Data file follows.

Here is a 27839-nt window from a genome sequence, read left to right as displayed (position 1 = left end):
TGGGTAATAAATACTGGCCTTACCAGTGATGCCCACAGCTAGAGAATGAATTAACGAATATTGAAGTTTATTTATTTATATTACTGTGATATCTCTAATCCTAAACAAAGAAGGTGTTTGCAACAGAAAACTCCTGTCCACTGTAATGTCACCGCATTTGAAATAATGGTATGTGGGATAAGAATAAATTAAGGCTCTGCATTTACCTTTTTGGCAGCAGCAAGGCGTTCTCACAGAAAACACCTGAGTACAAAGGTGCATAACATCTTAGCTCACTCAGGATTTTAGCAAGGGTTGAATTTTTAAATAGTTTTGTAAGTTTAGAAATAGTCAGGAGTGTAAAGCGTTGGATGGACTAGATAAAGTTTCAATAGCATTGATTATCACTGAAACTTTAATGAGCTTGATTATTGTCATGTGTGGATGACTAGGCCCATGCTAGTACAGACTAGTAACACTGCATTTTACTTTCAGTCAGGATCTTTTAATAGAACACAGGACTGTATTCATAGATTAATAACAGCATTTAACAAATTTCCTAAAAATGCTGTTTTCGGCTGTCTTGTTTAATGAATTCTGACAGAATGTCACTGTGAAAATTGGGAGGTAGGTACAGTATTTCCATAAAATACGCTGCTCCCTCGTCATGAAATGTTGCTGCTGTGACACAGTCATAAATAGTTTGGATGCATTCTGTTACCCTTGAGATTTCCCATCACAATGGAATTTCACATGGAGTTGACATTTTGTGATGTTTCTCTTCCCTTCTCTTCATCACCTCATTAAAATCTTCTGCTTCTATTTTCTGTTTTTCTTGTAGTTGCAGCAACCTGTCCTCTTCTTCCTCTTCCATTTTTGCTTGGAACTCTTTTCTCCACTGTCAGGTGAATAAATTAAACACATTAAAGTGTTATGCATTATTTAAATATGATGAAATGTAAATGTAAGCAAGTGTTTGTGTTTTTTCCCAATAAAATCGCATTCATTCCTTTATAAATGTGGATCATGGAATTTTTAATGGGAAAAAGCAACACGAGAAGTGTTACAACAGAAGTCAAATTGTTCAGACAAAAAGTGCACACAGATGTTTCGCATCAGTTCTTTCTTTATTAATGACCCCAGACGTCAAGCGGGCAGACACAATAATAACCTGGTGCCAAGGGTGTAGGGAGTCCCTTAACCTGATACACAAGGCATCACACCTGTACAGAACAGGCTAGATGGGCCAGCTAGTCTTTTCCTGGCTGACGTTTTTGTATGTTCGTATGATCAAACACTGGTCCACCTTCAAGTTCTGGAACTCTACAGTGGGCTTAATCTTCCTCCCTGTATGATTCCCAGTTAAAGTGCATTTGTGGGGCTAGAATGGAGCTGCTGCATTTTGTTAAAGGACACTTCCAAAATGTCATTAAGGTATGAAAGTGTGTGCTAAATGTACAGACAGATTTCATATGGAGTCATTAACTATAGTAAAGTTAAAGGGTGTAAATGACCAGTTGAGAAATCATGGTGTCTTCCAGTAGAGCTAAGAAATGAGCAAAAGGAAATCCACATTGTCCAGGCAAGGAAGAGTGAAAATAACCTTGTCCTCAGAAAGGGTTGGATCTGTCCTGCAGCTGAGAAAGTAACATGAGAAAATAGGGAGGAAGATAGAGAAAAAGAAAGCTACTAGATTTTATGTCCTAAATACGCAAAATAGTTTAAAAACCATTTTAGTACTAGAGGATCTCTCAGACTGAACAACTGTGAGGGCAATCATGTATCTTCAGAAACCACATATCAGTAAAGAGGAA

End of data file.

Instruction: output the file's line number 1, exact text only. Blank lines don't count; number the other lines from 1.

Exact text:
Here is a 27839-nt window from a genome sequence, read left to right as displayed (position 1 = left end):